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LA NINA IN SOUTHLAND AGAIN DRIER YEAR, MORE FIRE DANGER ARE EXPECTED.

Byline: Eric Leach Staff Writer

After near-record rainfall greened up Southern California in 2005, a La Nina effect will likely bring a much drier spring and summer this year, with a spike in fire danger, officials said Thursday.

The mild cooling of the tropical Pacific Ocean traditionally means stronger and more frequent hurricanes in the Southeast, wet weather in the Pacific Northwest and dry conditions in Southern California.

The National Oceanic and Atmospheric Administration's Climate Prediction Center made the announcement at the American Meteorological Society's meeting in Atlanta, confirming the slight cooling of parts of the Pacific Ocean and changes in the jet stream.

El Nino, which leads to the opposite effect of La Nina, occurs when tropical ocean temperatures warm, typically sending wetter weather toward Southern California.

``In Southern California, we will probably have normal to below-normal rainfall,'' said Larry Riddle, a climatologist at the Scripps Institute of Oceanography at the University of California, San Diego. ``When we are in a La Nina condition, we almost never get really wet years.''

While it should be drier, that doesn't mean drought, he said.

``It's probable we will have normal to below-normal rainfall, but it's just as likely to have the below-normal rainfall during the weaker El Ninos.''

During what was described by some as one of those weak El Ninos, the 2004-05 rainfall period from July 1 to June 30 was Los Angeles' second- wettest year in recorded history.

The 37.25 inches of rain in downtown Los Angeles last year made it the wettest year since the 38.18 inches that fell in 1883-84.

Normal rainfall in Los Angeles is 15.11 inches. So far this season, 4.95 inches has been measured downtown, compared with a normal reading to date of 7.25 inches, and a whopping 22.85 inches last year at this time.

The dry year so far also has firefighters concerned.

``We have had some red flag warnings over the last couple of months because of the dry conditions and winds,'' said Inspector Ron Haralson of the Los Angeles County Fire Department.

Denise King, a spokeswoman for Southern California Gas Co., said warmer temperatures than expected in parts of the nation have resulted in lower natural gas prices than feared late last year, but the average gas bill is still going up compared with last winter.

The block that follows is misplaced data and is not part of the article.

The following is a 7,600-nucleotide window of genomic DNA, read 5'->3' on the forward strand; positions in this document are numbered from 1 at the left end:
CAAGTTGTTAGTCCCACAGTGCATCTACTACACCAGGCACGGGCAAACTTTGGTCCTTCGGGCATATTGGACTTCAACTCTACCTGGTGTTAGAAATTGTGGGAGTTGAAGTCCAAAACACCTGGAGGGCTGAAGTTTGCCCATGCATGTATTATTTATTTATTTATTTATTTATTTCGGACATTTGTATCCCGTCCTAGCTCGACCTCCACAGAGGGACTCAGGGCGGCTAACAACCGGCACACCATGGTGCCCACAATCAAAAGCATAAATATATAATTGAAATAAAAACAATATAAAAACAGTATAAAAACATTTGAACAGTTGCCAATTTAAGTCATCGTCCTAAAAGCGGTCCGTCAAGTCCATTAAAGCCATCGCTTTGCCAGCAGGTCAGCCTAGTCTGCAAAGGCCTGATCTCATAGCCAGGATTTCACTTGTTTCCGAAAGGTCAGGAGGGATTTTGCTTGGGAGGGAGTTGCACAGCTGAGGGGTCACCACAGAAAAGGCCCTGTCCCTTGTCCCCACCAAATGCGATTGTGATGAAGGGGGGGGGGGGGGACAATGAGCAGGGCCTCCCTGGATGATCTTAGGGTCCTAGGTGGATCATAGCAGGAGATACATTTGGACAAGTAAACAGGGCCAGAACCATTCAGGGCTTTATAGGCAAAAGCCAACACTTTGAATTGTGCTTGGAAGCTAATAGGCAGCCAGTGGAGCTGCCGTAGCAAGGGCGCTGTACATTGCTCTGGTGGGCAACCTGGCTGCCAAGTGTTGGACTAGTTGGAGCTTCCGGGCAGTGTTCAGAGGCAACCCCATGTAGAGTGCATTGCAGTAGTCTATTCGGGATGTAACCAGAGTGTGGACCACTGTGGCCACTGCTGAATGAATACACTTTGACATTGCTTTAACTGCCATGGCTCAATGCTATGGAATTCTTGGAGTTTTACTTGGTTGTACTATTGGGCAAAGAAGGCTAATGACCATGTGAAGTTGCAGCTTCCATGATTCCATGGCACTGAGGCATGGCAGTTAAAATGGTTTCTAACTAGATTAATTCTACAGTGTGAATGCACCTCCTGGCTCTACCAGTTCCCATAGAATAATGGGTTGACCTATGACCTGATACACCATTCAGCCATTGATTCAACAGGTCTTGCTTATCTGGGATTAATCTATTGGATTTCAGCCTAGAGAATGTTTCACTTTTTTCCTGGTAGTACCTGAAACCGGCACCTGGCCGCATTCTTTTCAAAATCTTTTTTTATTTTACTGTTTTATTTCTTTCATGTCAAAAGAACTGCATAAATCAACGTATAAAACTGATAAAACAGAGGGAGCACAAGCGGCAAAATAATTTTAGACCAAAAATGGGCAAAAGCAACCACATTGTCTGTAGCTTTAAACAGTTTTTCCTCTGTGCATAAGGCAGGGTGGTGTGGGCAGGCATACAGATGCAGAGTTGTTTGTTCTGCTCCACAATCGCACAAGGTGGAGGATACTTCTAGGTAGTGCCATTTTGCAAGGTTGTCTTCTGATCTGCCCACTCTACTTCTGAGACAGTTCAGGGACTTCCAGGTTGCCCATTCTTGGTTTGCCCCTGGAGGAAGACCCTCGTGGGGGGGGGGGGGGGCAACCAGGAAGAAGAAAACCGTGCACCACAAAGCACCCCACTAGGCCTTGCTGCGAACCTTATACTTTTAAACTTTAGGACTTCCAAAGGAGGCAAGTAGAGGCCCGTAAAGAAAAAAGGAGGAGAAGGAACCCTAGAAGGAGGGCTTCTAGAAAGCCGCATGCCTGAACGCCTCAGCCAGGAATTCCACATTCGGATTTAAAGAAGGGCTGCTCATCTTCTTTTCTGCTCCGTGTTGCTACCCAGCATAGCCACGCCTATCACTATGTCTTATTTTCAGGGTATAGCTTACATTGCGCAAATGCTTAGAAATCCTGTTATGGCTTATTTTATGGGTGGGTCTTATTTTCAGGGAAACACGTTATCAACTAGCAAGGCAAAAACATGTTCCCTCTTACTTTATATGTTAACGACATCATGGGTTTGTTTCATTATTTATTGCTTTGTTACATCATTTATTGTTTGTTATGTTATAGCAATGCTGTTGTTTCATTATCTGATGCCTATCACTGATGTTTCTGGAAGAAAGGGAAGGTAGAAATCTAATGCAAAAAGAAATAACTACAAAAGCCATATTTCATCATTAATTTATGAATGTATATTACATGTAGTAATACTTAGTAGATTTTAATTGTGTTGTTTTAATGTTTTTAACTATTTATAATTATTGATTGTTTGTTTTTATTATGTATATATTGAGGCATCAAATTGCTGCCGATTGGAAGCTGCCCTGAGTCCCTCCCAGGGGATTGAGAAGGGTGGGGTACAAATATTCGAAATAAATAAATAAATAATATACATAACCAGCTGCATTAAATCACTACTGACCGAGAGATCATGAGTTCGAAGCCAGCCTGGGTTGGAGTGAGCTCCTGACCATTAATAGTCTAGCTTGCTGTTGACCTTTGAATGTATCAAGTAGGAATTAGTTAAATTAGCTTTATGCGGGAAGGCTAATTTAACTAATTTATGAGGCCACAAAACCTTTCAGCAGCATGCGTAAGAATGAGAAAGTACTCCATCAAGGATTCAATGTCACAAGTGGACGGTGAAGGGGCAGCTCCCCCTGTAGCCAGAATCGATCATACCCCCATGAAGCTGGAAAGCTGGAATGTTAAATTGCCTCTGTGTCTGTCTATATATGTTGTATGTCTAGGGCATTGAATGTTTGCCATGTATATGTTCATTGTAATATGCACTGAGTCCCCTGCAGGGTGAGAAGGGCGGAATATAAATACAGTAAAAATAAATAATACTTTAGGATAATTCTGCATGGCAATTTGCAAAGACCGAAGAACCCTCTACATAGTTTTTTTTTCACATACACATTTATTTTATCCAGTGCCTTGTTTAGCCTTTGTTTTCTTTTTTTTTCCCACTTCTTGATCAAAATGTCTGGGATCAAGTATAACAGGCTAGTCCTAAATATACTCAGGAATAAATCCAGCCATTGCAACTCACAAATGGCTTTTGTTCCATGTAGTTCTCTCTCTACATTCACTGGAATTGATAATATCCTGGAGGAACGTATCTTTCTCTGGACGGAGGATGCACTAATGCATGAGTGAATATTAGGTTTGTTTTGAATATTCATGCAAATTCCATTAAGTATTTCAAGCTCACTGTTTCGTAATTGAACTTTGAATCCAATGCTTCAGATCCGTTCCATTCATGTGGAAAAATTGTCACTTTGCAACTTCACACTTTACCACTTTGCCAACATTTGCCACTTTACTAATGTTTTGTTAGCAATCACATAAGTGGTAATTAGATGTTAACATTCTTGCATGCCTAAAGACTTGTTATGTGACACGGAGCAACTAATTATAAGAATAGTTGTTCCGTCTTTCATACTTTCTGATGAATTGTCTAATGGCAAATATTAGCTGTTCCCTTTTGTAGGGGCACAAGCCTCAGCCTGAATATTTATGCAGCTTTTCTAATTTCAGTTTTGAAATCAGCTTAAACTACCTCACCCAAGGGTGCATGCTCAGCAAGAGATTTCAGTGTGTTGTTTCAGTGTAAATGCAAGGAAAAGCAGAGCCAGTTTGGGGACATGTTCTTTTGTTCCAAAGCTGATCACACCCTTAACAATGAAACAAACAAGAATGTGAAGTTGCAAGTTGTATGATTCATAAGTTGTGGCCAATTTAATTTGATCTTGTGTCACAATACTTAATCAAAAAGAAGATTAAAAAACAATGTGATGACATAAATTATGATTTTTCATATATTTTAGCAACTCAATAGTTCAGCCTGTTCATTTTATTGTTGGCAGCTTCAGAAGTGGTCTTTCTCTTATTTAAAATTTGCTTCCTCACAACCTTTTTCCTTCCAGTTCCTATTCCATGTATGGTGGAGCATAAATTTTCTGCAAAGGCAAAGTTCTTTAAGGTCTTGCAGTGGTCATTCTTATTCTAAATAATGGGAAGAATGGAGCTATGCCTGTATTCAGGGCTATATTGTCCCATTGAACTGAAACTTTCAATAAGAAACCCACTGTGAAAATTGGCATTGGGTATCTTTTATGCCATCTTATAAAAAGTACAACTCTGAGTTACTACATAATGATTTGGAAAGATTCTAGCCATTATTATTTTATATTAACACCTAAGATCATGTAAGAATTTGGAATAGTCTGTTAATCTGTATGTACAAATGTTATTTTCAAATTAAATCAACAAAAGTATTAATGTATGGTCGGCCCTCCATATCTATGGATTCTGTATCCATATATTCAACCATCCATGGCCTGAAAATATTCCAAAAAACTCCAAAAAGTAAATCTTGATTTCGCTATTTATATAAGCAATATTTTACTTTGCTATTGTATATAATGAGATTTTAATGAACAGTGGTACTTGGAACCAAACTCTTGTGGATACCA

The typical residential monthly bill could increase to $105 this winter compared with $79 last year in Southern California, she said.

``The winter's not over yet. Our customers should practice conservation and energy efficiency in their homes, turning their thermostats down three to five degrees to help reduce their bills,'' King said.

The National Oceanic and Atmospheric Administration predicts that La Nina conditions will likely remain into late spring, and possibly into summer.

La Ninas occur about every three to five years. The most recent La Nina occurred in 2000-01 and was a relatively weak event compared with 1998-2000.

Jim Laver, director of the NOAA Climate Prediction Center, said it is too early to say what effects this event will have on the 2006 hurricane season.

William Patzert, a climatologist with the Jet Propulsion Laboratory in Pasadena, refers to neutral periods as ``La Nada'' (Spanish for ``nothing''), and predicted last fall that there would be weak La Nina to La Nada conditions this winter.

He said at the time that he expected drier conditions this winter but warned that the lack of a strong El Nino or La Nina trend leaves the Southern California weather outlook difficult to predict.

Associated Press contributed to this story.

Eric Leach, (805) 583-7602

eric.leach(at)dailynews.com

CAPTION(S):

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Map:

Jet stream causing warm weather

SOURCES: National Weather Service; Weather Underground

Associated Press
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Publication:Daily News (Los Angeles, CA)
Date:Feb 3, 2006
Words:622
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